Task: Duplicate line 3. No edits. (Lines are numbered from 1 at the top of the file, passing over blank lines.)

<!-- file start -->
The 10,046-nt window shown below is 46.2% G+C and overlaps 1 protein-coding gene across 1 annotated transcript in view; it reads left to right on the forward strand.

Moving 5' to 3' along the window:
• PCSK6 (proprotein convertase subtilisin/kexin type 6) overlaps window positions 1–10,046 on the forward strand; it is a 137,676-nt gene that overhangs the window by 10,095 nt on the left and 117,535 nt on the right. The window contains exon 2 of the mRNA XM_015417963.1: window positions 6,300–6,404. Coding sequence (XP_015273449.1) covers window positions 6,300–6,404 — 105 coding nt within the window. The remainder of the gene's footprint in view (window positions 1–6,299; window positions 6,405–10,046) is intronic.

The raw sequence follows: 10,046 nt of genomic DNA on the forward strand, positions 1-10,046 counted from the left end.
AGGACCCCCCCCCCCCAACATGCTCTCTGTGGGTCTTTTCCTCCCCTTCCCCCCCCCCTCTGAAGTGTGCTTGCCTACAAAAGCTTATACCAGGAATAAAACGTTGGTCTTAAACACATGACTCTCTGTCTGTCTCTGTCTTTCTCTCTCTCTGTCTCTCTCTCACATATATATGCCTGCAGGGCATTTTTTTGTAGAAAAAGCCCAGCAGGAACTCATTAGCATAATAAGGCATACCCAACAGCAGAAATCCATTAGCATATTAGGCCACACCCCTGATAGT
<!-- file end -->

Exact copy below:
• PCSK6 (proprotein convertase subtilisin/kexin type 6) overlaps window positions 1–10,046 on the forward strand; it is a 137,676-nt gene that overhangs the window by 10,095 nt on the left and 117,535 nt on the right. The window contains exon 2 of the mRNA XM_015417963.1: window positions 6,300–6,404. Coding sequence (XP_015273449.1) covers window positions 6,300–6,404 — 105 coding nt within the window. The remainder of the gene's footprint in view (window positions 1–6,299; window positions 6,405–10,046) is intronic.